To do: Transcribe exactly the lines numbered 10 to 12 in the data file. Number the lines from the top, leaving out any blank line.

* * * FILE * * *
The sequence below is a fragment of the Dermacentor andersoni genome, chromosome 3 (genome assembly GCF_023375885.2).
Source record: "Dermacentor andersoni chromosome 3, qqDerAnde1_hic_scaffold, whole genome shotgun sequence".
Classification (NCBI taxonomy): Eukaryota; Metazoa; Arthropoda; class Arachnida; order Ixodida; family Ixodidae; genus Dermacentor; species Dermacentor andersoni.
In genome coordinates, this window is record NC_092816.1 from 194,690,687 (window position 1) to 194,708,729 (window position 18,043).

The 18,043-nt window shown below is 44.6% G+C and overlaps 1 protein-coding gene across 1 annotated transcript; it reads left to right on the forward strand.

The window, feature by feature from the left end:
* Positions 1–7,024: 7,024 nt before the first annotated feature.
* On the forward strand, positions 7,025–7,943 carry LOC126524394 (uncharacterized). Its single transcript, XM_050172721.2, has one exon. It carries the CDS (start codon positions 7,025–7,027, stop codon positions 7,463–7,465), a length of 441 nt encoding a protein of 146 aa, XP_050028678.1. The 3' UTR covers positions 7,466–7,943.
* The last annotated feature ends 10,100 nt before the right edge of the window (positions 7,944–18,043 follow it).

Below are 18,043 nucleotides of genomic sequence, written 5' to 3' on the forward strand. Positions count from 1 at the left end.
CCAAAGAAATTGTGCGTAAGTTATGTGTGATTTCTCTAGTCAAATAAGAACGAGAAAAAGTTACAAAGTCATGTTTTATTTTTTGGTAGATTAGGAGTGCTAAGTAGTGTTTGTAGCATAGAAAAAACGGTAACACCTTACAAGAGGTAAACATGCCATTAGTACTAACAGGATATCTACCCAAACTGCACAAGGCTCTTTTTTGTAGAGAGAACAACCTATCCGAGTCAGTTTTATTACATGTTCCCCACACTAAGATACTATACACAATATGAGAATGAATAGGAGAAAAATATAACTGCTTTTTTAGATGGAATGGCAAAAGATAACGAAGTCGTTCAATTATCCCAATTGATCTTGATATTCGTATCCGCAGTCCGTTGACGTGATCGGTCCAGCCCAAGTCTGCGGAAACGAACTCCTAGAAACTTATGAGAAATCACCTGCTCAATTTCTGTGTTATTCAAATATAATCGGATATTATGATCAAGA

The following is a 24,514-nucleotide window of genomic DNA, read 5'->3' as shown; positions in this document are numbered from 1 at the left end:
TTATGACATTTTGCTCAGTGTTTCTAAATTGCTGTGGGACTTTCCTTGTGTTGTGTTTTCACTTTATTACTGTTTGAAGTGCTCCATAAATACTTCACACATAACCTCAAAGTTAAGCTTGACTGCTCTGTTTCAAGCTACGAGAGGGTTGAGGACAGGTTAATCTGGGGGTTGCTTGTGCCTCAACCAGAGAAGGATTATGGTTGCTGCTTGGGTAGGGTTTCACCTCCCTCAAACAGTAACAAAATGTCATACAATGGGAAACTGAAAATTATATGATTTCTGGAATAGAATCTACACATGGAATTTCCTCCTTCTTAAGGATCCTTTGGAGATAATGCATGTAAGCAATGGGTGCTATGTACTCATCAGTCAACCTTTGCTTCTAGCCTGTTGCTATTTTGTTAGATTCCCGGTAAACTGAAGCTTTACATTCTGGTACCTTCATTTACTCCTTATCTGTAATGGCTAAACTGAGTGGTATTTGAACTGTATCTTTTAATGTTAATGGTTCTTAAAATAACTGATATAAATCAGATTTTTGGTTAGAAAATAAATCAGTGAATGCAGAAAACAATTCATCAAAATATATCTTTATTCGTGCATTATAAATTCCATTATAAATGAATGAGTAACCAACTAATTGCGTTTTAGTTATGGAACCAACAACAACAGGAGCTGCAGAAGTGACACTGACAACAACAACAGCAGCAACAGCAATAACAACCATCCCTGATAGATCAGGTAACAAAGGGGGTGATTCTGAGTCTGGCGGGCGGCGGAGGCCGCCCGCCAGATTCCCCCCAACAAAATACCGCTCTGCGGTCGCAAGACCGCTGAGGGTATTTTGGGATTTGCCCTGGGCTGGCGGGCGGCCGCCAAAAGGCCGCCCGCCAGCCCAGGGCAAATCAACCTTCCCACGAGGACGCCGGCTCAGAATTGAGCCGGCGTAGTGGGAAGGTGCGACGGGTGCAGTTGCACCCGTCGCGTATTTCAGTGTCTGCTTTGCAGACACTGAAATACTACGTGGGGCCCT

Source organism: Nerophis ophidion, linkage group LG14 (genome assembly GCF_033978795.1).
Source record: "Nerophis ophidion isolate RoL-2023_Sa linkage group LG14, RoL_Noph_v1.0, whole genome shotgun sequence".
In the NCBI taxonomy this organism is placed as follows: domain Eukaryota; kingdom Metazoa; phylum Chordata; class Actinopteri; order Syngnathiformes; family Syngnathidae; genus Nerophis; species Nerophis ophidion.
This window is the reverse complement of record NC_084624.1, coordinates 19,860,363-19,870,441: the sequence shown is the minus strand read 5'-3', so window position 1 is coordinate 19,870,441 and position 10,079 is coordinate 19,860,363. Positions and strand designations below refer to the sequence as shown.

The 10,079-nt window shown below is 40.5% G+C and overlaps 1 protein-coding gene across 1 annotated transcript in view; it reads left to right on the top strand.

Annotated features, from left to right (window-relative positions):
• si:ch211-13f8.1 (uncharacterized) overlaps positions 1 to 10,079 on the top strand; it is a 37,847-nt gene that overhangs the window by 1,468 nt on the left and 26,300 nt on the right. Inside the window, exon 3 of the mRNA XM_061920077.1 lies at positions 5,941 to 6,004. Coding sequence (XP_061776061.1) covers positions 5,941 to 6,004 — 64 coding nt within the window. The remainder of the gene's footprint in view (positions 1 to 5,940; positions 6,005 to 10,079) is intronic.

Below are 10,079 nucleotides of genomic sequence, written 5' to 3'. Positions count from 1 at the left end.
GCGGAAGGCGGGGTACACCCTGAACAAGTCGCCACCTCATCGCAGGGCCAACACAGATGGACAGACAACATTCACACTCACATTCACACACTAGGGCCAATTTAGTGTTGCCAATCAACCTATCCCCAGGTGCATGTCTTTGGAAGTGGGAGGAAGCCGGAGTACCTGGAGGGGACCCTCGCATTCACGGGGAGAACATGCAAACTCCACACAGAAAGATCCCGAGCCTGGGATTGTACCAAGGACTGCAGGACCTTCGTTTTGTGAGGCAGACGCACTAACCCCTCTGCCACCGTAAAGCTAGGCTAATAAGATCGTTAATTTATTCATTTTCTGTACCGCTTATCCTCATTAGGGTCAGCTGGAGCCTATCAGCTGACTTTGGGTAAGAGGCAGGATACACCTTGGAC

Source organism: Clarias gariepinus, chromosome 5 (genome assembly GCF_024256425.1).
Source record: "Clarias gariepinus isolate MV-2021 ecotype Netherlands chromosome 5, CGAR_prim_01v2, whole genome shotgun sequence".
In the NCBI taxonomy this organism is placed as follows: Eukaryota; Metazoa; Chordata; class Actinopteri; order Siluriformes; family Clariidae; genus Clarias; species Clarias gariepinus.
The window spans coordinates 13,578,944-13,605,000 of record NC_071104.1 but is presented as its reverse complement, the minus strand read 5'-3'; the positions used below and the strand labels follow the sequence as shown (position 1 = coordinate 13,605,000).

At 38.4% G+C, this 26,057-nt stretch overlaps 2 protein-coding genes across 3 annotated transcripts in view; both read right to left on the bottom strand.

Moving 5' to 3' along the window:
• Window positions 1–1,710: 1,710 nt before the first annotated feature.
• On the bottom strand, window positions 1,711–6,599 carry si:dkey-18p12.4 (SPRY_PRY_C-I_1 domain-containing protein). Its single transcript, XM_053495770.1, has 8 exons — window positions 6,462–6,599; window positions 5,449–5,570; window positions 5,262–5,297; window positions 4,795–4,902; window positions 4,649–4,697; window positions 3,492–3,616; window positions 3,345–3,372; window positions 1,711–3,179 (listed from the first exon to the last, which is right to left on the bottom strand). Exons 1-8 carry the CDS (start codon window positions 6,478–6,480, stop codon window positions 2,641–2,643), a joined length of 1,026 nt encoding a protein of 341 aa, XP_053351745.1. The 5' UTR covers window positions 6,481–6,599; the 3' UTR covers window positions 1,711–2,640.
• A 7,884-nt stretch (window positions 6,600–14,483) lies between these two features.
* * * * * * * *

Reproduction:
Below are 18,043 nucleotides of genomic sequence, written 5' to 3' on the forward strand. Positions count from 1 at the left end.
CCAAAGAAATTGTGCGTAAGTTATGTGTGATTTCTCTAGTCAAATAAGAACGAGAAAAAGTTACAAAGTCATGTTTTATTTTTTGGTAGATTAGGAGTGCTAAGTAGTGTTTGTAGCATAGAAAAAACGGTAACACCTTACAAGAGGTAAACATGCCATTAGTACTAACAGGATATCTACCCAAACTGCACAAGGCTCTTTTTTGTAGAGAGAACAACCTATCCGAGTCAGTTTTATTACATGTTCCCCACACTAAGATACTATACACAATATGAGAATGAATAGGAGAAAAATATAACTGCTTTTTTAGATGGAATGGCAAAAGATAACGAAGTCGTTCAATTATCCCAATTGATCTTGATATTCGTATCCGCAGTCCGTTGACGTGATCGGTCCAGCCCAAGTCTGCGGAAACGAACTCCTAGAAACTTATGAGAAATCACCTGCTCAATTTCTGTGTTATTCAAATATAATCGGATATTATGATCAAGA

The following is a 24,514-nucleotide window of genomic DNA, read 5'->3' as shown; positions in this document are numbered from 1 at the left end: